06 March 2024

Running in recovery: Ronnie's new lease of life

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The possibilities are endless. You need to believe in yourself, and I’ll give you a hand.

Ronnie, 53, Staff, Glasgow

Ronnie's story

Ronnie has worked at WithYou since 2020 as a Recovery Worker. 

In April 2023, Ronnie took part in the London Marathon - completing the challenge in just 3 hours and 33 minutes, raising more than £500 for WithYou. This was a great achievement for Ronnie, who stopped using drugs in 2015 after more than 30 years.

Listen to Ronnie's share his story in collaboration with Smiley Movement, a platform helping third sector organisations to amplify their stories and create positive change.



Where did it all start?

"I experienced a lot of trauma in my early childhood. By the time I turned 12, I found myself using solvents, and it eventually escalated to IV heroin, cocaine, and Benzos. I was self-medicating because I couldn’t communicate with people.

“It was manageable for a few years, but then it got out of hand. Working in a warehouse, I was taking up to 90 Valium a day, injecting, overdosing in the toilet, and passing out for hours. Every penny I had went on drugs. When I stopped working, I lived out of food banks, sleeping on a couch, only getting off to go and score.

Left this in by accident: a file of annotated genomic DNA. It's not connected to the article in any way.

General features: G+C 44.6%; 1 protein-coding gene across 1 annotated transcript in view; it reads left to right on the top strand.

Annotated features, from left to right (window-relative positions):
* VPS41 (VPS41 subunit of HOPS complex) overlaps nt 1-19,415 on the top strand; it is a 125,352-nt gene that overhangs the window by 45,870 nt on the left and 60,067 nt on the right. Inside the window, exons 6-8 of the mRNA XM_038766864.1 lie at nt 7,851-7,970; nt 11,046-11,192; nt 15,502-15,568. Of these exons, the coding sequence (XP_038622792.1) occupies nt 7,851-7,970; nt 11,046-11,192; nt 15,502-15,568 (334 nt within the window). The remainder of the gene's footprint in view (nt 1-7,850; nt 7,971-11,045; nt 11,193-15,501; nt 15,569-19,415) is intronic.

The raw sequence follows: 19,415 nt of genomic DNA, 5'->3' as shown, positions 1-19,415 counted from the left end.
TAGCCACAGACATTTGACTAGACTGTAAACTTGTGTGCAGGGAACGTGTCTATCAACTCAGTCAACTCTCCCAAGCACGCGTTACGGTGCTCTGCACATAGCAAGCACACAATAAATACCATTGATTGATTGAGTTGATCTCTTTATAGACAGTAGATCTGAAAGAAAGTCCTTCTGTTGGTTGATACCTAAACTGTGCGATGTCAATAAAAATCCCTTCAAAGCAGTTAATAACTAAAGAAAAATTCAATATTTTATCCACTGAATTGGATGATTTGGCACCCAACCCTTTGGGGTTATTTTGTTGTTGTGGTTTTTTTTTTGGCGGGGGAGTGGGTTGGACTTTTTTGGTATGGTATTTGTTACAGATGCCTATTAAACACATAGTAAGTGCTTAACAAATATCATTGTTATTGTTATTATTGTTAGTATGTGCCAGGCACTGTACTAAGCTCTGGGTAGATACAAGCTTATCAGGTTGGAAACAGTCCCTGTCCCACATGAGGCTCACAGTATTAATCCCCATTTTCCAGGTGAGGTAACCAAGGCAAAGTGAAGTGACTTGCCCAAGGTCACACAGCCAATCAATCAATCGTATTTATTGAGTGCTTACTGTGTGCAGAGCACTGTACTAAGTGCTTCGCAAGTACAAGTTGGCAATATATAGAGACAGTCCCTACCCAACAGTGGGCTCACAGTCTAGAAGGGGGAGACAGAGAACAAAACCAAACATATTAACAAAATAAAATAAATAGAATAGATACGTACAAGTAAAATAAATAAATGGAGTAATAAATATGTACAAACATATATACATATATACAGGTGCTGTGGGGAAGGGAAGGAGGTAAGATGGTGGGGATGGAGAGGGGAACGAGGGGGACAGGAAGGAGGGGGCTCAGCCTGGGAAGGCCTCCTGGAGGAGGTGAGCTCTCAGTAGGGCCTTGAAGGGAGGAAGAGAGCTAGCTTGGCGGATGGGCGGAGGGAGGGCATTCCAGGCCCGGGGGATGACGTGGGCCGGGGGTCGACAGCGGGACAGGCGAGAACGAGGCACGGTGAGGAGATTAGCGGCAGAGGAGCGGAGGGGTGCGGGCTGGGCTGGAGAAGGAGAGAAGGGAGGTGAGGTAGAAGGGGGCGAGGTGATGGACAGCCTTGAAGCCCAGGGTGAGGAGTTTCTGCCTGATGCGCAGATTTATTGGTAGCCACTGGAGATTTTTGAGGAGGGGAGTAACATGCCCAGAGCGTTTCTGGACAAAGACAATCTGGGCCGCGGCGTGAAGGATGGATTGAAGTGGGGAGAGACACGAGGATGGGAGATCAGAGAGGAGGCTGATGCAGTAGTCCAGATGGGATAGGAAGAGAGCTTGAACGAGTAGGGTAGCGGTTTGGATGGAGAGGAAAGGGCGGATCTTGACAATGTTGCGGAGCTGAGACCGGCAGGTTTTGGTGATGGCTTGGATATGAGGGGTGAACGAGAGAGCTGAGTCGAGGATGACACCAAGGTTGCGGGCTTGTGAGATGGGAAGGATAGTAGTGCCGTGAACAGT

“I was offending and drug dealing to fund my habit. The majority of the flats in my close were occupied by heroin users and drug dealers. I was lucky not to be in jail, lucky to still have all my limbs, lucky still to be alive."

How did you get into running?

“When I got into recovery, I discovered running. It was time for me to start repairing my body, so I went out for my first run. It wasn’t easy. After half an hour, I’d run half a mile and was sick, but I persevered. I ran my first 10k at 10 weeks drug-free, and I got a good time!"

What is life like now?

“I am now 8 and a half years drug-free. I wanted to stop using long before I did. I thought I’d hit rock bottom. If I hadn’t stopped using, there’s no doubt, I would be dead. I would be sitting with limbs amputated, lost the ability to walk, ultimately I wouldn’t be here." 

Ronnie, what’s your message to others who may be experiencing challenges?

“The possibilities are endless with recovery. You need to believe in yourself, and I’ll give you a hand. My experience gives me compassion. I’ve walked in these guys’ shoes. Clients often say, ‘I’d rather talk to you because you’ve been there’. 

“For anybody who is struggling, I suppose the first step is to just talk to somebody. Be honest about how you’re feeling.”

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